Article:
Pirate Comics! Not the EC Ones Either

I don’t like pirating comics. I hate it, in fact. i think comics are a weirdly precarious industry where buying one too few issues of a comic will get it cancelled or dropped or etc. So when it comes to monthlies, I buy each and every one that I love. And if, as it happened recently, I miss a few and can’t find them I wait for the trades. I’m a nice, law abiding citizen, right? You can tell that, natch.

Except… except when it comes to older comics. Continue reading


Black Suit Me: How Comics Book Make You Feel

There’s a stereotype of kids, geeky kids, the downtrodden, the picked on, turning to comics. Sniveling losers in their mother’s basements, with rooms filled with comics.

Now I know that Barack Obama is a famous comic book “fan” and I know that comic books are the number one hit of the box office. But why?

Why are Superheroes in theatres now. Why is it such a stereotype that the losers read comic books? Continue reading

Introducing… Me!

Hi. I’m going to be your host here. I moved up to New York City about three months ago, I’m in my twenties, and I read a shit-load of comics. This is where I’m going to be writing about basically whatever the hell I want. I’ve got a few “essays” on the back burner that aren’t about comics*… but a lot the stuff here is going to be about comics because that’s what I’m obsessed with right now. Soon I might be obsessed with Clive Barker (again) or maybe find a new show that captures me but for right now, comics is where I’m at.

Particularly Spider-Man. Right now I’m at issue 219** of the Amazing Spider-Man (which I haven’t read yet; which has an amazing, beautiful cover of Peter Parker, scowling, behind bars, while a silhouette of Spider-Man rages in the background, trapped here, unable to help anything) . I’m always fascinated by the duplicity of Peter Parker versus Spider-Man. Unlike, say, Clark Kent and Superman — where I can imagine them being friends, even as separate entities, — I can’t imagine Parker and Spidey getting along, if they were to take tea together.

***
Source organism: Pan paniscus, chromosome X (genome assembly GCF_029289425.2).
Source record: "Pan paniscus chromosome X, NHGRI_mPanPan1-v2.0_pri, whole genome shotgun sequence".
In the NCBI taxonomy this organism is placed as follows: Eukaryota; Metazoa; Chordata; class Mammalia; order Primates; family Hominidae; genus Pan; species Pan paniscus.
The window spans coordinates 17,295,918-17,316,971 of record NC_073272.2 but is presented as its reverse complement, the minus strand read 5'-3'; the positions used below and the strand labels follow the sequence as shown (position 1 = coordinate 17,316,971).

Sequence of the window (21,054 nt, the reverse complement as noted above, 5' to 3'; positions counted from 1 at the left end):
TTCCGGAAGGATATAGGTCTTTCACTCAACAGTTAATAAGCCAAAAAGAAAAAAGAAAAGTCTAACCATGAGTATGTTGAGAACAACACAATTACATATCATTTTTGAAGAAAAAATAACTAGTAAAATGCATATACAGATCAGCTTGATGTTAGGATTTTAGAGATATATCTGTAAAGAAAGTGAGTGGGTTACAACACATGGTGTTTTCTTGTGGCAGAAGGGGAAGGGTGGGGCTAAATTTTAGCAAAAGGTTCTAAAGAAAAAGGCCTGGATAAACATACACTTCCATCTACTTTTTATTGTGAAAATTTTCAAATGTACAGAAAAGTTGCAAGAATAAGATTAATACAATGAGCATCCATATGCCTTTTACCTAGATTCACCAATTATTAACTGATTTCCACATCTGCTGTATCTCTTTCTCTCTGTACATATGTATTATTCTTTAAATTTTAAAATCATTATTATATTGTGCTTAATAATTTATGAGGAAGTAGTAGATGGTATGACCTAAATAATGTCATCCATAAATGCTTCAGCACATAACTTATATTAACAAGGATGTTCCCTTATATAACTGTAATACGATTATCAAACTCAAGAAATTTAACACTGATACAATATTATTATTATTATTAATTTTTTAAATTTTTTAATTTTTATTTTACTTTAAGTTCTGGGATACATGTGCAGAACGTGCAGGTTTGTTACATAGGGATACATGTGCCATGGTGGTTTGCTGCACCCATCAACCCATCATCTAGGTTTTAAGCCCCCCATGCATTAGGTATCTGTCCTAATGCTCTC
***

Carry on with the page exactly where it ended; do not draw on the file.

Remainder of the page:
For one thing Parker is moody, scowling, morose, whining, weepy and altogether… kind of a bummer. Whereas Spider-Man is hip, happy, jumpy, cocky, sure of himself, and smiley. However, unlike some other comics — say Moon Knight, where Marc Spector has legitimate different personalities, or Matt Murdock and Daredevil, where he seems to identify himself differently in the roles (for a weirder and less extreme example also see Batman v. Bruce Wayne… but I’ll get to them in a later essay) — Spidey and Peter aren’t “separate” people.

Peter clearly identifies with Spider-Man as just what he’s like when he gets onstage. A different persona but not a different personality.

So what explains the difference between the two? Well, for one thing, Spider-Man seems to be more than happy to leave people to fend for themselves — in his first issue (Amazing Fantasy 15) he just lets a robber go away (and despite what the movies may have lead you to believe, he does this for absolutely no reason — no ironic echoes, no chocolate milk — just, “I’m an asshole”). He does this on and off through the series, ignoring people and cries for help for absolutely no good reason.

Peter Parker however is always trying to help. And more than that, the important distinction to me between the two, is that Parker seems to think of himself as a loser. Whereas he calls Spider-Man (who is him) the Amazing Spider-Man. He literally calls himself that. He seems to think of dressing up as Spider-Man makes him a different person. Of course he never goes as far as Batman, where he uses weird and different voices, or Superman (who has given up his “alter-ego” in more than a few issues). He recognizes that Spider-Man is himself but… also different.

The truth is that Spider-Man is the true Peter Parker. If we hop over to the Elseworld Bullet Points (by the always excellent Tommy Lee Edwards and J. M. Straczynski) we can see a vision of Peter Parker beholden to nothing, including guilt. He’s a teenage anarchist, a rebel, a dirtbag, a douchebag (and later — spoiler alert — the Hulk). And why? All because his Uncle Ben died before he was born. And so when his aunt took him in, he rode all over her.